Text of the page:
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The MHRA’s new policy towards CAM has already received a well-deserved drubbing in the House of Lords. Now have the first example of the MHRA allowing totally misleading labels to be put on over-the-counter treatements.

A press release dated November 8th 2006 gives the shocking news.

MHRA grants landmark registration for Traditional Herbal Medicine

The Medicines and Healthcare products Regulatory Agency (MHRA) has granted the first UK product registration under the European Directive on traditional herbal medicinal products.


Professor Kent Woods, Chief Executive of the MHRA said:“This first product registration is an important landmark. We hope that Atrogel Arnica Gel will be the first of many products to receive a traditional herbal registration. Our aim is to enable those consumers who wish to take herbal medicines to make an informed choice from a wide range of products which have been made to assured standards of safety, quality and patient information.”

What is the evidence that Arnica Gel does the slightest good for the conditions that will appear on the label? The answer is essentially none. There are only two papers in Medline. The first shows no detectable effect of arnica gel (compared with vehicle alone) (Alonso D, Lazarus MC, Baumann L., Effects of topical arnica gel on post-laser treatment bruises. Dermatol Surg. 2002 Aug;28(8):686-8.)

The second paper claims a positive effect, but it is worthless because it was an open trial with no proper controls. (Knuesel O, Weber M, Suter A. Arnica montana gel in osteoarthritis of the knee: an open, multicenter clinical trial. Adv Ther. 2002 Sep-Oct;19(5):209-18.). The last author on this paper, incidentally, gives his address as Bioforce AG.

So yes, the MHRA’s press release is indeed a landmark. It is the first time that they have allowed a medicine to be labelled with a therapeutic claim when there is no reason to believe it to be true.

The bottom of the press release says (my emphasis) “The MHRA is the government agency that is responsible for ensuring that medicines and medical devices work, . . .”.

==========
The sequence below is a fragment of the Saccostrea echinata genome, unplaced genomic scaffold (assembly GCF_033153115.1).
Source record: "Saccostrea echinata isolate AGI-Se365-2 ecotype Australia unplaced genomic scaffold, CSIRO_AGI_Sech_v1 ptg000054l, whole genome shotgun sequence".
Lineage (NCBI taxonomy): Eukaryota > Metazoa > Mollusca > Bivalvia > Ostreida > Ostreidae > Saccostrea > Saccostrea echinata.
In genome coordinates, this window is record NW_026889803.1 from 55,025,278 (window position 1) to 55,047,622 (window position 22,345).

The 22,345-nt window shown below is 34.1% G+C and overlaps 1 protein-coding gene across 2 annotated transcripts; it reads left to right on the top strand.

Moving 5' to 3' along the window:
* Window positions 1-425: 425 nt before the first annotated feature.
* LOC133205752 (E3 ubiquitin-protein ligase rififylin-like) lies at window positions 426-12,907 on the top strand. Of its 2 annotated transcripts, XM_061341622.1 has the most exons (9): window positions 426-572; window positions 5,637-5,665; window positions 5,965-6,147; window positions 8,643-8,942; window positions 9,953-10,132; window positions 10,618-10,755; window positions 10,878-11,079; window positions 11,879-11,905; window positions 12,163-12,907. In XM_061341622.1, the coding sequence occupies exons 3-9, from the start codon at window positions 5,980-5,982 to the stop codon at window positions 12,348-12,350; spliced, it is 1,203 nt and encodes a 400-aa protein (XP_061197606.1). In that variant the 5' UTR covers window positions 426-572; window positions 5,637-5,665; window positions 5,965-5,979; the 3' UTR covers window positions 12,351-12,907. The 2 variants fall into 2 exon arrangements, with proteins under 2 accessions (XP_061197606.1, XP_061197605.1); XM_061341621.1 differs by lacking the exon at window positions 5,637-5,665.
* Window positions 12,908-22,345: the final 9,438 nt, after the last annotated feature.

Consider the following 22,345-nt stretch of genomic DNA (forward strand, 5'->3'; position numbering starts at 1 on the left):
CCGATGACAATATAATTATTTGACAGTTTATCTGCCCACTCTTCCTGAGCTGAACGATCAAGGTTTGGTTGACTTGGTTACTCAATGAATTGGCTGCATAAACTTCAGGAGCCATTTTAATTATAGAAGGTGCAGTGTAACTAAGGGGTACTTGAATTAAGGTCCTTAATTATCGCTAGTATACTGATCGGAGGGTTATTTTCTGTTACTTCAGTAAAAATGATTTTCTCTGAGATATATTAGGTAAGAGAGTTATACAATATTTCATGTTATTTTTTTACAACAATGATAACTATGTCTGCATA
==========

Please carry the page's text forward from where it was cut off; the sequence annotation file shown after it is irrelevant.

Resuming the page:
Uhm, surely some inconsistency there.

But no, Kent Woods tells me “The strap-line you refer to is a highly simplified statement of our role in making regulatory judgements based on risk/benefit analysis in the real world. ”

The bizarre behaviour of the MHRA is based on European Directive 2004/24/EC.This contains (para 6) the following prime example of pre-enlightenment thought.

“The long tradition of the medicinal product makes it possible to reduce the need for clinical trials, in so far as the efficacy of the medicinal product is plausible on the basis of long-standing use and experience. Pre-clinical tests do not seem necessary, where the medicinal product on the basis of the information on its traditional use proves not to be harmful in specified conditions of use.”

Evidently the MHRA have decided to go along with the licence for snake-oil salesman that this provides. It isn’t clear that they were compelled to do so (MHRA’s response here).

This is what the packet looks like. On the right, one panel is enlarged. The claim “It helps relieve symptoms including:” is quite outrageous. There isn’t the slightest reason to believe anything of the sort. I know the bit above that says “based exclusively on long-standing use”, but it certainly won’t be obvious to most shoppers that this is meant to imply that the clear claim that “it helps to relieve symptoms” may be so much nonsense.

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